Life in an unsuccessful rock band is hard. A few films have looked at these hard luck stories, blending music with the endless struggles of those who refuse to let the dream die.
Meryl Streep is a versatile actress, and she is by far the best thing in Ricki and the Flash, which at first glance seems to be a rock ’n’ roll hard luck story. She still dresses like it is 1975, even though her character is at least over 50. Streep in real life is 66, but doesn’t look it.
The film starts well enough, with Streep as Ricki fronting a house band at a West Coast bar. There are the local fans, an infatuated bartender and some tensions within the band. Certainly enough for an introspective film about some potentially interesting characters that time passed by.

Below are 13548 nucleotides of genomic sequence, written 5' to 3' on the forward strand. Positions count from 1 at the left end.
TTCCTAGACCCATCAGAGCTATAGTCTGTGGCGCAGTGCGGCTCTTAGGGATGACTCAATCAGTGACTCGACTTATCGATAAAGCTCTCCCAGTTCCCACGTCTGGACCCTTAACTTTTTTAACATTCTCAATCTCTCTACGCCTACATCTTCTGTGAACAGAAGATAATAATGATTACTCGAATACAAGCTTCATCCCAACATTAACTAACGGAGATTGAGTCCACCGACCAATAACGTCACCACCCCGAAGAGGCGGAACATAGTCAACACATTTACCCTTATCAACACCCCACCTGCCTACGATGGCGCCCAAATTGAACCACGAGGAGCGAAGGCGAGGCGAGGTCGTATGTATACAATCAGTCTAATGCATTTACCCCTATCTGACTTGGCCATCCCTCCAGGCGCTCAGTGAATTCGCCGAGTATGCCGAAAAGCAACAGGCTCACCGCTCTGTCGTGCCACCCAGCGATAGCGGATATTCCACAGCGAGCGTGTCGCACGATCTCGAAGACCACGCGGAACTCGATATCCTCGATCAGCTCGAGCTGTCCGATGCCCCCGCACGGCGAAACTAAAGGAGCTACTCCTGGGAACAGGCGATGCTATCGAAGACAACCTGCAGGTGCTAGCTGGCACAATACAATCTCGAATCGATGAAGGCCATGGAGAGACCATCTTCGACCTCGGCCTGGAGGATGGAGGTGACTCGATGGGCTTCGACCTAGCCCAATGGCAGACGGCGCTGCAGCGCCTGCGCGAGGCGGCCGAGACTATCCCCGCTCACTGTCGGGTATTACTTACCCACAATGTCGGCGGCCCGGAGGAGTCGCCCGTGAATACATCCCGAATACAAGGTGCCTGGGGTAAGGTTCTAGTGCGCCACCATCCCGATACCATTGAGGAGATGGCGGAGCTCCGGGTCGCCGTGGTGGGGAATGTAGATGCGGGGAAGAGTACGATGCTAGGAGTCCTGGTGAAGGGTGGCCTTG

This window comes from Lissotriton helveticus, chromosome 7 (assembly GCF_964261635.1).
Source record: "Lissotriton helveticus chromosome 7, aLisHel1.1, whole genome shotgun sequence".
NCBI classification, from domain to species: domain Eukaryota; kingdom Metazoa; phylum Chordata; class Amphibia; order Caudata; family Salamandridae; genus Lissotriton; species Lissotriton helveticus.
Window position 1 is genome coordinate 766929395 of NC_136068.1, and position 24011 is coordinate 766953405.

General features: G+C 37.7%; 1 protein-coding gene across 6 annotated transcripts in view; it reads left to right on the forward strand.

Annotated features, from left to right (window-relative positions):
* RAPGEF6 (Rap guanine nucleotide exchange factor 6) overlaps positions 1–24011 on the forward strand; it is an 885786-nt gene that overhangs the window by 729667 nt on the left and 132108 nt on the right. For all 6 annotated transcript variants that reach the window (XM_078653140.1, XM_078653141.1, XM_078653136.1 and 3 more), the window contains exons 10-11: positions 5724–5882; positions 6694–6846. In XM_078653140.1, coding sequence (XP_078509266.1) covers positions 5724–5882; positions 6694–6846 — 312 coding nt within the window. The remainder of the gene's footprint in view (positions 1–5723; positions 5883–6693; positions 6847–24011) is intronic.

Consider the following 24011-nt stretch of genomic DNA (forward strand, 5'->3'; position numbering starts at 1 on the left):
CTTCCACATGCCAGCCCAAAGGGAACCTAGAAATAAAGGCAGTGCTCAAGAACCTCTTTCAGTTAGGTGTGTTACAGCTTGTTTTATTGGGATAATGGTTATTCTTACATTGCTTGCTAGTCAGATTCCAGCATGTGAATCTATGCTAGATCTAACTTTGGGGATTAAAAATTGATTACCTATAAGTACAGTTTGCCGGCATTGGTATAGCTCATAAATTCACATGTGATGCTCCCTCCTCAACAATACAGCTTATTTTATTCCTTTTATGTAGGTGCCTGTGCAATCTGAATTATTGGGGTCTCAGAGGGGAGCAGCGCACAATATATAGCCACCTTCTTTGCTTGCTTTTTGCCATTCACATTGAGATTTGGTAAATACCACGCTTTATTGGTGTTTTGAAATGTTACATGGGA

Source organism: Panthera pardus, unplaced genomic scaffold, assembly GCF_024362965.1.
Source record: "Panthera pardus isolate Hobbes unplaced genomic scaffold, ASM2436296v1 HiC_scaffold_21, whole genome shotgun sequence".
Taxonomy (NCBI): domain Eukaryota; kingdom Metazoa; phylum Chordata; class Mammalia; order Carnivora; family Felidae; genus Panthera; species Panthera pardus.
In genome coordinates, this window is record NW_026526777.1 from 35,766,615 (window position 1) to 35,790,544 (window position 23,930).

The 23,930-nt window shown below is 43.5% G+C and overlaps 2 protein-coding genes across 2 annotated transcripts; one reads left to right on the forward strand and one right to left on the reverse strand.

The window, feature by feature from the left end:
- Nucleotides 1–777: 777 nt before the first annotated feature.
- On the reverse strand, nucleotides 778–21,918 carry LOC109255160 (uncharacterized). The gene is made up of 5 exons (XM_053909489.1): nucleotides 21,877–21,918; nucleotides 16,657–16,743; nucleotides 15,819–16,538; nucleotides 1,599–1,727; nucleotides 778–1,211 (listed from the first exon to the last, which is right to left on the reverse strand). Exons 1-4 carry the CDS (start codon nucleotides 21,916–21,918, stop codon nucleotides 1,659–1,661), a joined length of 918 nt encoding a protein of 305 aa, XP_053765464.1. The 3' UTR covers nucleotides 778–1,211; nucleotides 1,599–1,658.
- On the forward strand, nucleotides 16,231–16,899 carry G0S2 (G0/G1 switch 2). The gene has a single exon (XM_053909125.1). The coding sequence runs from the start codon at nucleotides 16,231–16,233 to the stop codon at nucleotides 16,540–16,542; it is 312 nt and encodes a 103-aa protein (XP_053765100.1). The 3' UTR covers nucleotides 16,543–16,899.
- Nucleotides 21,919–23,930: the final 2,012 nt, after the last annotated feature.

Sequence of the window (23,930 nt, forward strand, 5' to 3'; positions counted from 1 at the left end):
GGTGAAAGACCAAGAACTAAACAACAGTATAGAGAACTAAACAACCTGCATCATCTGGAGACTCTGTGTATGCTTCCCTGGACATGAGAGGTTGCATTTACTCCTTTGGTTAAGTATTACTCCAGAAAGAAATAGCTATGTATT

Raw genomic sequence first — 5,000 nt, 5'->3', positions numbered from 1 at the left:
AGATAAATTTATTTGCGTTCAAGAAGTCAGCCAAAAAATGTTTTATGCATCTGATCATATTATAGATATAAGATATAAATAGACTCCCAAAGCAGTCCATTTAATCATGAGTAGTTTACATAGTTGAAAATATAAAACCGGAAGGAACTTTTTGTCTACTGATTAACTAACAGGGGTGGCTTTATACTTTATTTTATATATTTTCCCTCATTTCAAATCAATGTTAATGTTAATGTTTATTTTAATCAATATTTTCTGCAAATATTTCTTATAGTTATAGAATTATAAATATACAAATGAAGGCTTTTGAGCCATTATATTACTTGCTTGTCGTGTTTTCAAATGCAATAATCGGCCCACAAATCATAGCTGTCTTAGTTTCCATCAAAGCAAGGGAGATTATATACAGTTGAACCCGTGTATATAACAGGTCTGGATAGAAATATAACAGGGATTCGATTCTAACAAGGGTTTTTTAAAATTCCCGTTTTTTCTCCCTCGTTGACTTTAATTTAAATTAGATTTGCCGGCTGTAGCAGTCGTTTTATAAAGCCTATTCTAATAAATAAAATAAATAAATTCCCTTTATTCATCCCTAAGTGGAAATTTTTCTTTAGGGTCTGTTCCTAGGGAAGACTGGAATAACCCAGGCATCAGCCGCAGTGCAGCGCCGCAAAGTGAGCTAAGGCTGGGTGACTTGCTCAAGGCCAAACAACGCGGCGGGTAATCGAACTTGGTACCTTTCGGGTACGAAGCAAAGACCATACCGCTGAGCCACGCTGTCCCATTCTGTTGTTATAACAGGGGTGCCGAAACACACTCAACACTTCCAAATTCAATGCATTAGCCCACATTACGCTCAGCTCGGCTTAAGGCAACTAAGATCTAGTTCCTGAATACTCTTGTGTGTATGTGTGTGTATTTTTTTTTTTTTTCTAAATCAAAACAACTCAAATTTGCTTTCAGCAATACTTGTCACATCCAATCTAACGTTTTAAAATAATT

But for unknown reasons the filmmakers quickly set the band members and their daily struggles aside for some truly tired and unconvincing suburban melodrama featuring Kevin Kline as a conceited and clueless upper middle class male. It is a role he does well, but certainly not new ground for him.
To read the full review, visit The Prague Post.
(Still of Meryl Streep in Ricki and the Flash. © 2015 – Sony Pictures Entertainment)